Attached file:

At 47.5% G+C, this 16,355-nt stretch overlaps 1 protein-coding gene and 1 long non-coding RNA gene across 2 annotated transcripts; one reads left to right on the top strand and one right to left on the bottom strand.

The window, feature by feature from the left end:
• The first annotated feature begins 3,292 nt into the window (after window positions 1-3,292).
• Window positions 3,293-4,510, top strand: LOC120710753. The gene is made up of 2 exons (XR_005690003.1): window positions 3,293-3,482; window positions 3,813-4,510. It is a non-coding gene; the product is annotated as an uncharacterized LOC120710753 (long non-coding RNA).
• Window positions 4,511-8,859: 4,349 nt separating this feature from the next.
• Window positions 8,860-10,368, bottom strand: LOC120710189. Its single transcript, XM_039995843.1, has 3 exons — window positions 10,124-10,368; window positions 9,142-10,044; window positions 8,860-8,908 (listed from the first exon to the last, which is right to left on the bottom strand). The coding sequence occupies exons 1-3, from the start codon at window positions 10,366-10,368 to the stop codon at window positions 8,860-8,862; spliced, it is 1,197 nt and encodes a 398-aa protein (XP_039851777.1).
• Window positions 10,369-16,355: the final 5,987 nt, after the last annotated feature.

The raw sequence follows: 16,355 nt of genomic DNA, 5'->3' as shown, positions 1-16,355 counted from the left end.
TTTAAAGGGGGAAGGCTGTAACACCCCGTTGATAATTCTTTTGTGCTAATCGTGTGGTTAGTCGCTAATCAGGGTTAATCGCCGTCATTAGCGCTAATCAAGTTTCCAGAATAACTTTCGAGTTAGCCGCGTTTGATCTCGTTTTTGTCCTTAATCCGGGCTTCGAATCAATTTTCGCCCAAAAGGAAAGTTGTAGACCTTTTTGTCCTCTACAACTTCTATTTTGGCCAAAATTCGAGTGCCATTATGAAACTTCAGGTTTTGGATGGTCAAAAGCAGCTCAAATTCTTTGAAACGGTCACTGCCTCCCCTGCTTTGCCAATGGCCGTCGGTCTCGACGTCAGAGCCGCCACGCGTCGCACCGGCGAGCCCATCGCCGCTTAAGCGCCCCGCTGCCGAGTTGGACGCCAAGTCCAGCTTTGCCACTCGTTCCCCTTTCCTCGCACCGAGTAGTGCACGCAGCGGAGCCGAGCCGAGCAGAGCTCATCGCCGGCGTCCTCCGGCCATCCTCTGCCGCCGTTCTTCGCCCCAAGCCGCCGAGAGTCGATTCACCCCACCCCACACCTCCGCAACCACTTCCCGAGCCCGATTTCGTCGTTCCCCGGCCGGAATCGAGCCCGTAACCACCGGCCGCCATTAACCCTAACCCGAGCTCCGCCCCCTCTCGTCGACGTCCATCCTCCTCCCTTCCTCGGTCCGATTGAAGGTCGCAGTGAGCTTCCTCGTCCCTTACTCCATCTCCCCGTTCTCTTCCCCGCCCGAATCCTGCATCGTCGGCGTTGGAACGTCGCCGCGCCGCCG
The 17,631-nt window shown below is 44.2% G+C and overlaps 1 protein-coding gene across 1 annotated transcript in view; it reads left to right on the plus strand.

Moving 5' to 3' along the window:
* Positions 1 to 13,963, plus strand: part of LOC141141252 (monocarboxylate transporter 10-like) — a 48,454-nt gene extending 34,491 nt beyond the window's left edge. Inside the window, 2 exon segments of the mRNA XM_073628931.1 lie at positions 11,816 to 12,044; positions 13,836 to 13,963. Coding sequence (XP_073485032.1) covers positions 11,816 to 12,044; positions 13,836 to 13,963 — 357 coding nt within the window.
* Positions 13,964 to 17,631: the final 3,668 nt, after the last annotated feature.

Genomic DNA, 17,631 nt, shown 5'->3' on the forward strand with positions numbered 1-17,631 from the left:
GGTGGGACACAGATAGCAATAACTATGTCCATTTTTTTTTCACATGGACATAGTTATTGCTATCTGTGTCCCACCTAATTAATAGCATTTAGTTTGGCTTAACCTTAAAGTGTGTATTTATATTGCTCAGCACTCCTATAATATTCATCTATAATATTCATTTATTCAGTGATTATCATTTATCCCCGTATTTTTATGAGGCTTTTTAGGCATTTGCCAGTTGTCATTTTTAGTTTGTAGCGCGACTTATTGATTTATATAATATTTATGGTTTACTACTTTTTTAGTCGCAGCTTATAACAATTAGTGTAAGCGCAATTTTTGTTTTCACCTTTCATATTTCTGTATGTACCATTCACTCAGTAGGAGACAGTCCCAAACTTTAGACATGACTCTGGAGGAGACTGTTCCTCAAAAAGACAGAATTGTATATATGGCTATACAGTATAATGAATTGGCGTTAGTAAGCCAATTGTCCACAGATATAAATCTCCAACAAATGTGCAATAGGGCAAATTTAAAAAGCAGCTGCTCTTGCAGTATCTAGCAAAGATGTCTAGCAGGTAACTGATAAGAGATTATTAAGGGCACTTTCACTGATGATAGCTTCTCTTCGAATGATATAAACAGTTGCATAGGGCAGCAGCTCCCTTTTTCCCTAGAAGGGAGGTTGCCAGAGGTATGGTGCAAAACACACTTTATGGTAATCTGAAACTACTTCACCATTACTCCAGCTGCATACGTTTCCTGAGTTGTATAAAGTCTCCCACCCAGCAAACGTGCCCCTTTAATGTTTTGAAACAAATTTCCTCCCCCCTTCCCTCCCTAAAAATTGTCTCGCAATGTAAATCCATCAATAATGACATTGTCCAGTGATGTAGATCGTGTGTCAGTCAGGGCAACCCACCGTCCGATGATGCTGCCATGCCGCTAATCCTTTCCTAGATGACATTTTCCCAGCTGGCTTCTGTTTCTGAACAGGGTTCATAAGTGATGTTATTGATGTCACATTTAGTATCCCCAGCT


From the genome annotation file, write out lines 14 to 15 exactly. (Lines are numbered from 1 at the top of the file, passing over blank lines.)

Genomic DNA, 17,631 nt, shown 5'->3' on the forward strand with positions numbered 1-17,631 from the left:
GGTGGGACACAGATAGCAATAACTATGTCCATTTTTTTTTCACATGGACATAGTTATTGCTATCTGTGTCCCACCTAATTAATAGCATTTAGTTTGGCTTAACCTTAAAGTGTGTATTTATATTGCTCAGCACTCCTATAATATTCATCTATAATATTCATTTATTCAGTGATTATCATTTATCCCCGTATTTTTATGAGGCTTTTTAGGCATTTGCCAGTTGTCATTTTTAGTTTGTAGCGCGACTTATTGATTTATATAATATTTATGGTTTACTACTTTTTTAGTCGCAGCTTATAACAATTAGTGTAAGCGCAATTTTTGTTTTCACCTTTCATATTTCTGTATGTACCATTCACTCAGTAGGAGACAGTCCCAAACTTTAGACATGACTCTGGAGGAGACTGTTCCTCAAAAAGACAGAATTGTATATATGGCTATACAGTATAATGAATTGGCGTTAGTAAGCCAATTGTCCACAGATATAAATCTCCAACAAATGTGCAATAGGGCAAATTTAAAAAGCAGCTGCTCTTGCAGTATCTAGCAAAGATGTCTAGCAGGTAACTGATAAGAGATTATTAAGGGCACTTTCACTGATGATAGCTTCTCTTCGAATGATATAAACAGTTGCATAGGGCAGCAGCTCCCTTTTTCCCTAGAAGGGAGGTTGCCAGAGGTATGGTGCAAAACACACTTTATGGTAATCTGAAACTACTTCACCATTACTCCAGCTGCATACGTTTCCTGAGTTGTATAAAGTCTCCCACCCAGCAAACGTGCCCCTTTAATGTTTTGAAACAAATTTCCTCCCCCCTTCCCTCCCTAAAAATTGTCTCGCAATGTAAATCCATCAATAATGACATTGTCCAGTGATGTAGATCGTGTGTCAGTCAGGGCAACCCACCGTCCGATGATGCTGCCATGCCGCTAATCCTTTCCTAGATGACATTTTCCCAGCTGGCTTCTGTTTCTGAACAGGGTTCATAAGTGATGTTATTGATGTCACATTTAGTATCCCCAGCT